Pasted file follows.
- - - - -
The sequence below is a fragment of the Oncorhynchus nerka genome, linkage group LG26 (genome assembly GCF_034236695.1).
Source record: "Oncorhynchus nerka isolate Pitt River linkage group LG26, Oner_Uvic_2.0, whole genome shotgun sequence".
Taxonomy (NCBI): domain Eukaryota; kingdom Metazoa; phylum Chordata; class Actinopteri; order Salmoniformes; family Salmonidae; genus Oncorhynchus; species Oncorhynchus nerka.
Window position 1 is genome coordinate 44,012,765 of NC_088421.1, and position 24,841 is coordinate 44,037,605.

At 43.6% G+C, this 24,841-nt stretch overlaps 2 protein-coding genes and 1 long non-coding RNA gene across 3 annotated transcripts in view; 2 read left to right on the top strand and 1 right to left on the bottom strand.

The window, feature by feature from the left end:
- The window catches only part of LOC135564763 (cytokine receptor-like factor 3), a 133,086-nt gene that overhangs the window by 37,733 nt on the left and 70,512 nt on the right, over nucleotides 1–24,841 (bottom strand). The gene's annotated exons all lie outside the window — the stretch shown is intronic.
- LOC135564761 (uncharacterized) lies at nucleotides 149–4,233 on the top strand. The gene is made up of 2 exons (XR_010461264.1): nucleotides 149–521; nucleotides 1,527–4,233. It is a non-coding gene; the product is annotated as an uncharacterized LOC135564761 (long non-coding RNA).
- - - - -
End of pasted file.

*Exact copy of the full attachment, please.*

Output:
The sequence below is a fragment of the Oncorhynchus nerka genome, linkage group LG26 (genome assembly GCF_034236695.1).
Source record: "Oncorhynchus nerka isolate Pitt River linkage group LG26, Oner_Uvic_2.0, whole genome shotgun sequence".
Taxonomy (NCBI): domain Eukaryota; kingdom Metazoa; phylum Chordata; class Actinopteri; order Salmoniformes; family Salmonidae; genus Oncorhynchus; species Oncorhynchus nerka.
Window position 1 is genome coordinate 44,012,765 of NC_088421.1, and position 24,841 is coordinate 44,037,605.

At 43.6% G+C, this 24,841-nt stretch overlaps 2 protein-coding genes and 1 long non-coding RNA gene across 3 annotated transcripts in view; 2 read left to right on the top strand and 1 right to left on the bottom strand.

The window, feature by feature from the left end:
- The window catches only part of LOC135564763 (cytokine receptor-like factor 3), a 133,086-nt gene that overhangs the window by 37,733 nt on the left and 70,512 nt on the right, over nucleotides 1–24,841 (bottom strand). The gene's annotated exons all lie outside the window — the stretch shown is intronic.
- LOC135564761 (uncharacterized) lies at nucleotides 149–4,233 on the top strand. The gene is made up of 2 exons (XR_010461264.1): nucleotides 149–521; nucleotides 1,527–4,233. It is a non-coding gene; the product is annotated as an uncharacterized LOC135564761 (long non-coding RNA).